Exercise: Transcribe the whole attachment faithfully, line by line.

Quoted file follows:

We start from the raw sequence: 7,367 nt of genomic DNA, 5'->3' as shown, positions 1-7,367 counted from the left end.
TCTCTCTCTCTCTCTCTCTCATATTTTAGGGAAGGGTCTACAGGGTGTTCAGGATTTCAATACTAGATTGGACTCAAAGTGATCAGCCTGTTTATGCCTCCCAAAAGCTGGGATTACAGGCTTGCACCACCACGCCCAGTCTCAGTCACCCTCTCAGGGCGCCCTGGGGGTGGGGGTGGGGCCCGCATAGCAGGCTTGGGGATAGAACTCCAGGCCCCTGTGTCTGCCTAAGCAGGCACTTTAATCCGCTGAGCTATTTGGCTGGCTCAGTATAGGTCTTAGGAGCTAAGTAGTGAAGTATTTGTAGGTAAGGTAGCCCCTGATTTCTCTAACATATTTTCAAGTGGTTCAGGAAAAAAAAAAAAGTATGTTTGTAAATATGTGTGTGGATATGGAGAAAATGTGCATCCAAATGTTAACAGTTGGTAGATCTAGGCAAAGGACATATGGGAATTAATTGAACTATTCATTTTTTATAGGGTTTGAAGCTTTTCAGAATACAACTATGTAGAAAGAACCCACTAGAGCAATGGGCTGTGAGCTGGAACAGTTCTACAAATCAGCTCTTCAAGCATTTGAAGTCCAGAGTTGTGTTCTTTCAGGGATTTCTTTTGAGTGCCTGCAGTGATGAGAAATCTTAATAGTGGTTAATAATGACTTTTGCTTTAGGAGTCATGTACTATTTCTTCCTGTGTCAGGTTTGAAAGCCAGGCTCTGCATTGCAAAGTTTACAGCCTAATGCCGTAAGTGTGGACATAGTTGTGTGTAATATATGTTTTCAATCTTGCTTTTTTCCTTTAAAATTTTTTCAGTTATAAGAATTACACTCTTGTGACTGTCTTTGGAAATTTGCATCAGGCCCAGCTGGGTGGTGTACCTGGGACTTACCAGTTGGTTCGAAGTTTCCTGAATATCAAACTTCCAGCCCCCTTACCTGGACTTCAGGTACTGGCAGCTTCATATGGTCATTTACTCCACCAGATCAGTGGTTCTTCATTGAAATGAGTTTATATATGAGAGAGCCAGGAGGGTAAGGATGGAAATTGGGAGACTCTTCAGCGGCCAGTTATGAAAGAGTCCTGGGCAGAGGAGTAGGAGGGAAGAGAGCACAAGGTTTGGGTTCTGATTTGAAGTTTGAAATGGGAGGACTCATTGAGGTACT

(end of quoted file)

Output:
We start from the raw sequence: 7,367 nt of genomic DNA, 5'->3' as shown, positions 1-7,367 counted from the left end.
TCTCTCTCTCTCTCTCTCTCATATTTTAGGGAAGGGTCTACAGGGTGTTCAGGATTTCAATACTAGATTGGACTCAAAGTGATCAGCCTGTTTATGCCTCCCAAAAGCTGGGATTACAGGCTTGCACCACCACGCCCAGTCTCAGTCACCCTCTCAGGGCGCCCTGGGGGTGGGGGTGGGGCCCGCATAGCAGGCTTGGGGATAGAACTCCAGGCCCCTGTGTCTGCCTAAGCAGGCACTTTAATCCGCTGAGCTATTTGGCTGGCTCAGTATAGGTCTTAGGAGCTAAGTAGTGAAGTATTTGTAGGTAAGGTAGCCCCTGATTTCTCTAACATATTTTCAAGTGGTTCAGGAAAAAAAAAAAAGTATGTTTGTAAATATGTGTGTGGATATGGAGAAAATGTGCATCCAAATGTTAACAGTTGGTAGATCTAGGCAAAGGACATATGGGAATTAATTGAACTATTCATTTTTTATAGGGTTTGAAGCTTTTCAGAATACAACTATGTAGAAAGAACCCACTAGAGCAATGGGCTGTGAGCTGGAACAGTTCTACAAATCAGCTCTTCAAGCATTTGAAGTCCAGAGTTGTGTTCTTTCAGGGATTTCTTTTGAGTGCCTGCAGTGATGAGAAATCTTAATAGTGGTTAATAATGACTTTTGCTTTAGGAGTCATGTACTATTTCTTCCTGTGTCAGGTTTGAAAGCCAGGCTCTGCATTGCAAAGTTTACAGCCTAATGCCGTAAGTGTGGACATAGTTGTGTGTAATATATGTTTTCAATCTTGCTTTTTTCCTTTAAAATTTTTTCAGTTATAAGAATTACACTCTTGTGACTGTCTTTGGAAATTTGCATCAGGCCCAGCTGGGTGGTGTACCTGGGACTTACCAGTTGGTTCGAAGTTTCCTGAATATCAAACTTCCAGCCCCCTTACCTGGACTTCAGGTACTGGCAGCTTCATATGGTCATTTACTCCACCAGATCAGTGGTTCTTCATTGAAATGAGTTTATATATGAGAGAGCCAGGAGGGTAAGGATGGAAATTGGGAGACTCTTCAGCGGCCAGTTATGAAAGAGTCCTGGGCAGAGGAGTAGGAGGGAAGAGAGCACAAGGTTTGGGTTCTGATTTGAAGTTTGAAATGGGAGGACTCATTGAGGTACT